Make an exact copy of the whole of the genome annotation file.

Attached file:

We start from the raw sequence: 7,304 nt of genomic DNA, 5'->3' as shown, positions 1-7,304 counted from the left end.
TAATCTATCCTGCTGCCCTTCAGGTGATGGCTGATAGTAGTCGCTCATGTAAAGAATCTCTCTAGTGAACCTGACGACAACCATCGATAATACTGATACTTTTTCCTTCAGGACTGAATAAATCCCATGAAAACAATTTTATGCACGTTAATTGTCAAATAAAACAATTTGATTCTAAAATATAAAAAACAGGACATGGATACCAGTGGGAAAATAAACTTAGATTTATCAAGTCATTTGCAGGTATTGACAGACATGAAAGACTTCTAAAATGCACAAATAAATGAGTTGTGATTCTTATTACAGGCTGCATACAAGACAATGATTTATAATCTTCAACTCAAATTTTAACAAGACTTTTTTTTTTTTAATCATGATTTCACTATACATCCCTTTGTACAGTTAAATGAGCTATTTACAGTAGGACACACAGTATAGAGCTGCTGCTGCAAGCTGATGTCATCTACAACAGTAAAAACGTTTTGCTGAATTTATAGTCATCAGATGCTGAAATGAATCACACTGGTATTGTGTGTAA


We start from the raw sequence: 7,304 nt of genomic DNA, 5'->3' as shown, positions 1-7,304 counted from the left end.
TAATCTATCCTGCTGCCCTTCAGGTGATGGCTGATAGTAGTCGCTCATGTAAAGAATCTCTCTAGTGAACCTGACGACAACCATCGATAATACTGATACTTTTTCCTTCAGGACTGAATAAATCCCATGAAAACAATTTTATGCACGTTAATTGTCAAATAAAACAATTTGATTCTAAAATATAAAAAACAGGACATGGATACCAGTGGGAAAATAAACTTAGATTTATCAAGTCATTTGCAGGTATTGACAGACATGAAAGACTTCTAAAATGCACAAATAAATGAGTTGTGATTCTTATTACAGGCTGCATACAAGACAATGATTTATAATCTTCAACTCAAATTTTAACAAGACTTTTTTTTTTTTAATCATGATTTCACTATACATCCCTTTGTACAGTTAAATGAGCTATTTACAGTAGGACACACAGTATAGAGCTGCTGCTGCAAGCTGATGTCATCTACAACAGTAAAAACGTTTTGCTGAATTTATAGTCATCAGATGCTGAAATGAATCACACTGGTATTGTGTGTAA